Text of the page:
file_put_contents('phar://my.phar/somefile.php', 0, $context);

The phar stream wrapper does not operate on remote files, and cannot operate on remote files, and so is allowed even when the allow_url_fopen and allow_url_include INI options are disabled.

Although it is possible to create phar archives from scratch just using stream operations, it is best to use the functionality built into the Phar class. The stream wrapper is best used for read-only operations.

Using Phar Archives: the Phar and PharData class

The Phar class supports reading and manipulation of Phar archives, as well as iteration through inherited functionality of the RecursiveDirectoryIterator class. With support for the ArrayAccess interface, files inside a Phar archive can be accessed as if they were part of an associative array.

The PharData class extends the Phar, and allows creating and modifying non-executable (data) tar and zip archives even if phar.readonly=1 in php.ini. As such, PharData::setAlias and PharData::setStub are both disabled as the concept of alias and stub are unique to executable phar archives.

It is important to note that when creating a Phar archive, the full path should be passed to the Phar object constructor. Relative paths will fail to initialize.

Assuming that $p is a Phar object initialized as follows:

$p = new Phar('/path/to/myphar.phar', 0, 'myphar.phar');

An empty Phar archive will be created at /path/to/myphar.phar, or if /path/to/myphar.phar already exists, it will be opened again. The literal myphar.phar demonstrates the concept of an alias that can be used to reference /path/to/myphar.phar in URLs as in:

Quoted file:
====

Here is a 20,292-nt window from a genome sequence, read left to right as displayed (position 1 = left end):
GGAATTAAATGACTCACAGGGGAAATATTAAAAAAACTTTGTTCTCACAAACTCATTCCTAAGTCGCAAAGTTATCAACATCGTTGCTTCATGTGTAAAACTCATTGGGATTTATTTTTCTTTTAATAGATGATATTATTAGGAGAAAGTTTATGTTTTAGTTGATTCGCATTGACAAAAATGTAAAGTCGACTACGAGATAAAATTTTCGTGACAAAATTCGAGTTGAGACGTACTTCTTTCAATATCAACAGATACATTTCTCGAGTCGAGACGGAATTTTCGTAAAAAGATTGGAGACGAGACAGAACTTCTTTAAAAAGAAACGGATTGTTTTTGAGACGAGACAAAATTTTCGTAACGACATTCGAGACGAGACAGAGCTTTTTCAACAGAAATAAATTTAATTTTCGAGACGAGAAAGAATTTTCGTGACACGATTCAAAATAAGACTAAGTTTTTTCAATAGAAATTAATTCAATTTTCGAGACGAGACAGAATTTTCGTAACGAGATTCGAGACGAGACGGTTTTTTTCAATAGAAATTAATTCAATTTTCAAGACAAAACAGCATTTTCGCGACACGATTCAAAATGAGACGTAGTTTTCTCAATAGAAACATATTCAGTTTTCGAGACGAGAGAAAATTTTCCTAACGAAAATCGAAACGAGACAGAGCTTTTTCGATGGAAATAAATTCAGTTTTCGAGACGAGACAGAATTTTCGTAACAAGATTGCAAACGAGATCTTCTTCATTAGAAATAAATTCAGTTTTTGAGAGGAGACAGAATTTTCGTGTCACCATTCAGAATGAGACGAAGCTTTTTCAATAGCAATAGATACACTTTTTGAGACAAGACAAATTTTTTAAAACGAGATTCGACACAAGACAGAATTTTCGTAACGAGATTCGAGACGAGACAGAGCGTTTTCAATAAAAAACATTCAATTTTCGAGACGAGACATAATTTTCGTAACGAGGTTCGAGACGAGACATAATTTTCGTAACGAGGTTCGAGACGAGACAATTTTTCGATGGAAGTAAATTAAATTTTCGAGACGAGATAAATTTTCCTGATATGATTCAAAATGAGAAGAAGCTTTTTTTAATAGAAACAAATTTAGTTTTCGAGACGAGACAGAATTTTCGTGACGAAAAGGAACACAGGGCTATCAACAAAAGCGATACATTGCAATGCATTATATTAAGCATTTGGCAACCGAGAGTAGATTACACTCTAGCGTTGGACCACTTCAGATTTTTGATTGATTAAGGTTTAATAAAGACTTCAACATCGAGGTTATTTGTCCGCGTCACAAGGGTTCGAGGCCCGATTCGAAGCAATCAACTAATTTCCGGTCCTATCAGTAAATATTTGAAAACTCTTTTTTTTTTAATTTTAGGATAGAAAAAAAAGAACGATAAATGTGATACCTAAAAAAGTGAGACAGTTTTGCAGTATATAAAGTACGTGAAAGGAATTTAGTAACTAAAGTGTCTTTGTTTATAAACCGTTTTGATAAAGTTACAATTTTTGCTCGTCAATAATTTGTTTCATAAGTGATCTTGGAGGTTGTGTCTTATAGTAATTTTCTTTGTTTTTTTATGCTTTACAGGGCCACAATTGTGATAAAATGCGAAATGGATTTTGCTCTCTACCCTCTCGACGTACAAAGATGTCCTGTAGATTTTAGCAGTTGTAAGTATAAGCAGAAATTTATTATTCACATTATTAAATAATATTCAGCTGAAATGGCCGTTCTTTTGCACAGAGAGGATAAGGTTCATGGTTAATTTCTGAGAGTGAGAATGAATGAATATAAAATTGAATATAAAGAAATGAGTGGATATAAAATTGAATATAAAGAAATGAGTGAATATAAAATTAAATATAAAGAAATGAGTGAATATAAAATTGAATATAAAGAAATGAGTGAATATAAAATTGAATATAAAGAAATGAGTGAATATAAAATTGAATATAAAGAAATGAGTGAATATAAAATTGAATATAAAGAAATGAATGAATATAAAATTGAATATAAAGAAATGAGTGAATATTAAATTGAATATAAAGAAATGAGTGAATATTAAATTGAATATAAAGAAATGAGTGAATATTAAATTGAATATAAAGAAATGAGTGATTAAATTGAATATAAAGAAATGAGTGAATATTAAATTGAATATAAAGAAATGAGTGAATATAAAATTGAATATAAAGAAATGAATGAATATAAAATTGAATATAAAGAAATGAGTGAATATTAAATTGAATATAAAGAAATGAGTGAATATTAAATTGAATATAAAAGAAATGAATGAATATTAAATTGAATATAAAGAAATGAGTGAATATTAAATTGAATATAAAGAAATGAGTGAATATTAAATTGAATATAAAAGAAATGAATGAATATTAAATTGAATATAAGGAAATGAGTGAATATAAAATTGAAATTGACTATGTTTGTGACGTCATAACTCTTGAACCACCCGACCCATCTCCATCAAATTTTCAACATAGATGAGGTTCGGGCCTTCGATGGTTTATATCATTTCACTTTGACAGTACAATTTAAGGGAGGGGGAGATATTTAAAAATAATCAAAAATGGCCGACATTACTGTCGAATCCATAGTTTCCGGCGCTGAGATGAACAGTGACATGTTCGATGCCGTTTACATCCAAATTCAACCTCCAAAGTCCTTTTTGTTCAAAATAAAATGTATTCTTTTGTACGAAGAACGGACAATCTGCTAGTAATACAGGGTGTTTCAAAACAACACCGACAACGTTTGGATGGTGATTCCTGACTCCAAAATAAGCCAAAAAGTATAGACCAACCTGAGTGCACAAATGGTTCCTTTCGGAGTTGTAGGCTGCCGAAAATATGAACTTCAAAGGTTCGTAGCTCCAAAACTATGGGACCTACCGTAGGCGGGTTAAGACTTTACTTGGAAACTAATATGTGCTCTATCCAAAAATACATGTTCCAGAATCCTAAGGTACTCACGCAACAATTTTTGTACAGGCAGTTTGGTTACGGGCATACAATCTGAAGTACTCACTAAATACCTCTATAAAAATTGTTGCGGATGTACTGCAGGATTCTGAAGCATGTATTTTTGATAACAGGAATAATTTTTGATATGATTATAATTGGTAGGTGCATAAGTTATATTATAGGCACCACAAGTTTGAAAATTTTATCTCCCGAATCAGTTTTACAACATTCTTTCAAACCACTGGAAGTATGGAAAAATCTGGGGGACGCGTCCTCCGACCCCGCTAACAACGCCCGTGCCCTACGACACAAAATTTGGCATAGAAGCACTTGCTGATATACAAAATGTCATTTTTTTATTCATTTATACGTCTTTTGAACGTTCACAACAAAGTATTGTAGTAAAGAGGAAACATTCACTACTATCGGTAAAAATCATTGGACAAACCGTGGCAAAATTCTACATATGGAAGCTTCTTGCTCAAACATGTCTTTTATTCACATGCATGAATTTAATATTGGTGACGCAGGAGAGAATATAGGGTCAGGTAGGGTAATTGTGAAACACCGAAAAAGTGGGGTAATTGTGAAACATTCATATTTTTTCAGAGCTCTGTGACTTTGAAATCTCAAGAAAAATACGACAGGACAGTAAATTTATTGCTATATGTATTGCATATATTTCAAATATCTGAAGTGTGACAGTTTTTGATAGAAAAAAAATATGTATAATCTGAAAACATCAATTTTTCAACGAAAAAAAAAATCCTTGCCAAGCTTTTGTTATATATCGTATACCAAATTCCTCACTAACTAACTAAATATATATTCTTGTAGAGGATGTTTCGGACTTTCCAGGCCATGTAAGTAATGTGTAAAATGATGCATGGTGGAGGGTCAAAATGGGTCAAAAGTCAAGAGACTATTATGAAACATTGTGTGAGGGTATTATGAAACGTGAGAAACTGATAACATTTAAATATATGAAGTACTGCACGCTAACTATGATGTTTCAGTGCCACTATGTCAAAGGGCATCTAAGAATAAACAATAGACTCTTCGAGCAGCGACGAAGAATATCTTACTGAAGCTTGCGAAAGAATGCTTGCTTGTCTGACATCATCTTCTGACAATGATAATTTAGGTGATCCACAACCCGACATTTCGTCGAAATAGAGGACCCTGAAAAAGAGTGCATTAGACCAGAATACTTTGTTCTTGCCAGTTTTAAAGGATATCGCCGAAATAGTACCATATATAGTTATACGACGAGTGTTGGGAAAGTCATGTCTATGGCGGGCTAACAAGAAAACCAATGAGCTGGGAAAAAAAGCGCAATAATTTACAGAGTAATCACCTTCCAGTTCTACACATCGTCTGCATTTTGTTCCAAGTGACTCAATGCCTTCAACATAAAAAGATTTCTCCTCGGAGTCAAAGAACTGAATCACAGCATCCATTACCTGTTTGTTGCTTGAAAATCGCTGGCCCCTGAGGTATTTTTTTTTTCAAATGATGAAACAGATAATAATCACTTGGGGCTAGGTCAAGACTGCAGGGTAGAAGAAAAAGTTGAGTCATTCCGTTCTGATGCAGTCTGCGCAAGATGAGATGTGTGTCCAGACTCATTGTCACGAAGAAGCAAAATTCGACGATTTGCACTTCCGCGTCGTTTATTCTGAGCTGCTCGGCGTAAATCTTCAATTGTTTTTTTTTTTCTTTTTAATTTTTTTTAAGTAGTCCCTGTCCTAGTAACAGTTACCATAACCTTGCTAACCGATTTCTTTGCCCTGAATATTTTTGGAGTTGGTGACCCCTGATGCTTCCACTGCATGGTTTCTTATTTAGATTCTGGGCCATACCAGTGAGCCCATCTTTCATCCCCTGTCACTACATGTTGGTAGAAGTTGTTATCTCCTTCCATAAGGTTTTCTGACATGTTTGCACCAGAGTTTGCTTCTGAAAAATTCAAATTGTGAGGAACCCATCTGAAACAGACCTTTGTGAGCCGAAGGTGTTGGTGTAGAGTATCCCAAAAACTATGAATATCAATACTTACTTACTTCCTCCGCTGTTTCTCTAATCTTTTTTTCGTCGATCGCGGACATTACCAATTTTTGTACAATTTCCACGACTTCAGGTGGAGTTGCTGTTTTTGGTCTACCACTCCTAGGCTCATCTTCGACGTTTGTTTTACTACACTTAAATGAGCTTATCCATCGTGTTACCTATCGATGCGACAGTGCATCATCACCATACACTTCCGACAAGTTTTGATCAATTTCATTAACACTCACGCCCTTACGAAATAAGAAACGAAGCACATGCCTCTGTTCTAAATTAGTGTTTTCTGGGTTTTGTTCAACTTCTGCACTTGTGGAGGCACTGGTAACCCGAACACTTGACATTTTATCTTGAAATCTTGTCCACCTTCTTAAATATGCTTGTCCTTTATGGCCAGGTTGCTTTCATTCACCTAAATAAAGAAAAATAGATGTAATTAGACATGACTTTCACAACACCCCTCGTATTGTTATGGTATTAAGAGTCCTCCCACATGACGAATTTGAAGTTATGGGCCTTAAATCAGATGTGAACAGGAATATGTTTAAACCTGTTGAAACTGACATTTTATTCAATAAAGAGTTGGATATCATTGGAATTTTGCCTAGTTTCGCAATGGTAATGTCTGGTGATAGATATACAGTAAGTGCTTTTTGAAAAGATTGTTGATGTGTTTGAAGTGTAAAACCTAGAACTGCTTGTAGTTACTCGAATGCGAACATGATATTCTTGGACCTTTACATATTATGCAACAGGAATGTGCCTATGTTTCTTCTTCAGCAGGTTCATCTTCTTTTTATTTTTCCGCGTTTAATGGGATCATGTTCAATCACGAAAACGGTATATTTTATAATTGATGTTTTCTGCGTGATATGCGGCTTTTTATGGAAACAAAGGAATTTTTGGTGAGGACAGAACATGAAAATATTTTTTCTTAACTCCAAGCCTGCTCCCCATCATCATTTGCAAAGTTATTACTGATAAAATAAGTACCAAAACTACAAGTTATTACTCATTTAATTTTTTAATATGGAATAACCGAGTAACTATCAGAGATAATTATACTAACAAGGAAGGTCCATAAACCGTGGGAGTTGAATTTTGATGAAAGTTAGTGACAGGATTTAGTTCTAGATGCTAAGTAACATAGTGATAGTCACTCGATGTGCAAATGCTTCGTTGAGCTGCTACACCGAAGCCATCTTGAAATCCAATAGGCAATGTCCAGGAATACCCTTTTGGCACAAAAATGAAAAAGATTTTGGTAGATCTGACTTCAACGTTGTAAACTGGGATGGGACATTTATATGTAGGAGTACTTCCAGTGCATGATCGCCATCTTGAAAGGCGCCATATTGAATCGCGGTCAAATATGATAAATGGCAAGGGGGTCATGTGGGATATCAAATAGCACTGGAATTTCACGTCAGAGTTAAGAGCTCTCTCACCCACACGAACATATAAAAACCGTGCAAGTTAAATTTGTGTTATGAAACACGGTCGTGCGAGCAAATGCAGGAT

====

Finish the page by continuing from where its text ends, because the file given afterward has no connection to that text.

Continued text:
// these two calls to file_get_contents() are equivalent if
// /path/to/myphar.phar has an explicit alias of "myphar.phar"
// in its manifest, or if the phar was initialized with the
// previous example's Phar object setup
$f = file_get_contents('phar:///path/to/myphar.phar/whatever.txt');
$f = file_get_contents('phar://myphar.phar/whatever.txt');

With the newly created $p Phar object, the following is possible:

  • $a = $p['file.php'] creates a PharFileInfo class that refers to the contents of phar://myphar.phar/file.php
  • $p['file.php'] = $v creates a new file (phar://myphar.phar/file.php), or overwrites an existing file within myphar.phar. $v can be either a string or an open file pointer, in which case the entire contents of the file will be used to create the new file. Note that $p->addFromString('file.php', $v) is functionally equivalent to the above. Also possible is to add the contents of a file with $p->addFile('/path/to/file.php', 'file.php'). Lastly, an empty directory can be created with $p->addEmptyDir('empty').
  • isset($p['file.php']) can be used to determine whether phar://myphar.phar/file.php exists within myphar.phar.
  • unset($p['file.php']) erases phar://myphar.phar/file.php from myphar.phar.

In addition, the Phar object is the only way to access Phar-specific metadata, through Phar::getMetadata, and the only way to set or retrieve a Phar archive's PHP loader stub through Phar::getStub and Phar::setStub. Additionally, compression for the entire Phar archive at once can only be manipulated using the Phar class.

The full list of Phar object functionality is documented below.

The PharFileInfo class extends the SplFileInfo class, and adds several methods for manipulating Phar-specific details of a file contained within a Phar, such as manipulating compression and metadata.